Political business quiet but not dormant


A candidate in the odd-year 2009 race for Governor of Virginia has provided a perfect example of how radio can be an effective political tool; and an early ad aimed at the 2010 South Carolina race underscores how television can be quietly effective.

The Democratic candidate in Virginia, Creigh Deeds, is locked in a very difficult race with Republican Bob McDonnell, and he faces a difficult proposition. He wants to make sure that Black voters in the state are motivated to support his candidacy, and for that, the perfect weapon is President Barack Obama. But Obama is losing support among other voter blocs in the state, making his use in the campaign a double-edged sword.

According to Politico, the answer is simple. Deeds is using Urban radio in Richmond, Norfolk and Roanoke, using radio’s ability to provide precision targeting, to make sure that the people who he wants to hear Obama – and only the people he wants – get the message.

Meanwhile, in South Carolina, Republican state AG Henry McMaster is gearing up for a primary challenge in the state of scandal-plagued Republican Gov. Mark Sanford. In a conservative state where family values are of primary importance, Sanford’s Appalachian Trail-Argentina connection has left a bad taste in voters’ mouths.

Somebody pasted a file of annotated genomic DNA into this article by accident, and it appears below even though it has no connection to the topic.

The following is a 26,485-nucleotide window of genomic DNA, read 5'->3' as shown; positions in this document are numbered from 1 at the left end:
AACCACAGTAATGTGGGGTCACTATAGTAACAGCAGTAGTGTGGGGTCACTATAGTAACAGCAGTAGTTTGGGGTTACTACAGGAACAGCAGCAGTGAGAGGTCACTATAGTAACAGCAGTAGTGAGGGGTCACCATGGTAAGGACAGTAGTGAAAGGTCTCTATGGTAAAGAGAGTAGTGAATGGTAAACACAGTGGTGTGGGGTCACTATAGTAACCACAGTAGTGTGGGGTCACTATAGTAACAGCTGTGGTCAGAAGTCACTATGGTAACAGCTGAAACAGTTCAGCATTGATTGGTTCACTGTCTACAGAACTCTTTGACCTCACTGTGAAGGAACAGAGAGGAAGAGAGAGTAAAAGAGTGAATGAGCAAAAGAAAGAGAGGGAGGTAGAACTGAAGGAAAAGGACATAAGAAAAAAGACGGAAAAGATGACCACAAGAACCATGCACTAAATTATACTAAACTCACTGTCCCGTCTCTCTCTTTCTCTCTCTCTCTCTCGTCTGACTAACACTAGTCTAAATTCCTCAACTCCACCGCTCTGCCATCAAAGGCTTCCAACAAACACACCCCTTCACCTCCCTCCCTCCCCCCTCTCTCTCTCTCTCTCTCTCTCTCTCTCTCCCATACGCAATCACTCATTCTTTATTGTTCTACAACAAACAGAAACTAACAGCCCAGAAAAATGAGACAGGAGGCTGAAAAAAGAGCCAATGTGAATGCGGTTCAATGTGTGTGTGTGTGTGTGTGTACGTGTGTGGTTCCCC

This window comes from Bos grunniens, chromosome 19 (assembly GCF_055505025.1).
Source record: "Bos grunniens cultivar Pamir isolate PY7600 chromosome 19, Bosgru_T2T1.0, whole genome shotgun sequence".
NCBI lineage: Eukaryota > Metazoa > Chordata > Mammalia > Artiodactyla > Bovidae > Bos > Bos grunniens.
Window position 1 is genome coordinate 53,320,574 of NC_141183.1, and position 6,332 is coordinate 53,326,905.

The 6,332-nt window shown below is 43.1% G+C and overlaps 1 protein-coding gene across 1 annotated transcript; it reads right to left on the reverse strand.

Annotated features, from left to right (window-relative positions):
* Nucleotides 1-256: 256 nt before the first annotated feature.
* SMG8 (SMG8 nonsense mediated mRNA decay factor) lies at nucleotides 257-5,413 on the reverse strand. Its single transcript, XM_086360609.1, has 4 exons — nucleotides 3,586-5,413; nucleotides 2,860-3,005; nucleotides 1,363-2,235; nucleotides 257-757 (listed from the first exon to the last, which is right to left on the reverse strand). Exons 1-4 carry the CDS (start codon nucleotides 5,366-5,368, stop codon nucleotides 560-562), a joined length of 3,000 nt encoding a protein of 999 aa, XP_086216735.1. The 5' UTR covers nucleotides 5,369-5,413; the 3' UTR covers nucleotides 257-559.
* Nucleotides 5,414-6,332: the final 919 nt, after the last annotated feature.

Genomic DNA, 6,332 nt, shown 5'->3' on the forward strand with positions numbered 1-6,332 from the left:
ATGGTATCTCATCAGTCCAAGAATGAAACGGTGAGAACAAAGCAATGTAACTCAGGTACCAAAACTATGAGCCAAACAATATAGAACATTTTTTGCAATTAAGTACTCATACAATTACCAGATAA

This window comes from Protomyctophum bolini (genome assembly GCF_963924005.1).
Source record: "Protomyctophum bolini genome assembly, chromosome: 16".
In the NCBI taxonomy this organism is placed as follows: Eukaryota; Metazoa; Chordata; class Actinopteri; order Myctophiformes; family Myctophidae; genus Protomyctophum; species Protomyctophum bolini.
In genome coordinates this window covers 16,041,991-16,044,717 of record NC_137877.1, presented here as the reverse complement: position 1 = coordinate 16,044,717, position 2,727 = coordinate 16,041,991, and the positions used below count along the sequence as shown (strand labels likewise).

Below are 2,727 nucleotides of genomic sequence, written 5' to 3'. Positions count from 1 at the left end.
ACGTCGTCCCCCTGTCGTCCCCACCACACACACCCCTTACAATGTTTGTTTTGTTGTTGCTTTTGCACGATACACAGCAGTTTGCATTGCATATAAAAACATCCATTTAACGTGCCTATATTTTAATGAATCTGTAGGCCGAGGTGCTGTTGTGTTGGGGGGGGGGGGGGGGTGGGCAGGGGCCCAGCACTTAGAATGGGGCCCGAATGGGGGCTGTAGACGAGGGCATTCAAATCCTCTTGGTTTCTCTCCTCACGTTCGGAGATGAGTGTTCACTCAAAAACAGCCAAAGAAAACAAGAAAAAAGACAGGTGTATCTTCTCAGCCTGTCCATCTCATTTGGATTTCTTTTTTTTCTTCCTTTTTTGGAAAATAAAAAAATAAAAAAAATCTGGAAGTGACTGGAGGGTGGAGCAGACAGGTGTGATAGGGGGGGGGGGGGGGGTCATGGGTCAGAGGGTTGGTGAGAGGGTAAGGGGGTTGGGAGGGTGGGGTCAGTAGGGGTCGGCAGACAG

With Sanford out of the next race due to term limits, McMaster does not want or need to go negative — but he does want to underscore his own family values. According to Politico, in a television ad, he merely mentions that he stands tall for family values while the camera shows him with his happy, smiling family – an asset very much at his disposal.

RBR/TVBR observation: A candidate is a brand, and there is no reason that the same subtle and effective strategizing used by these two campaigns won’t work for any other brand somebody is trying to sell. Operators, don’t just sell spots – help a candidate – or business — effectively use your station and move them up to client status.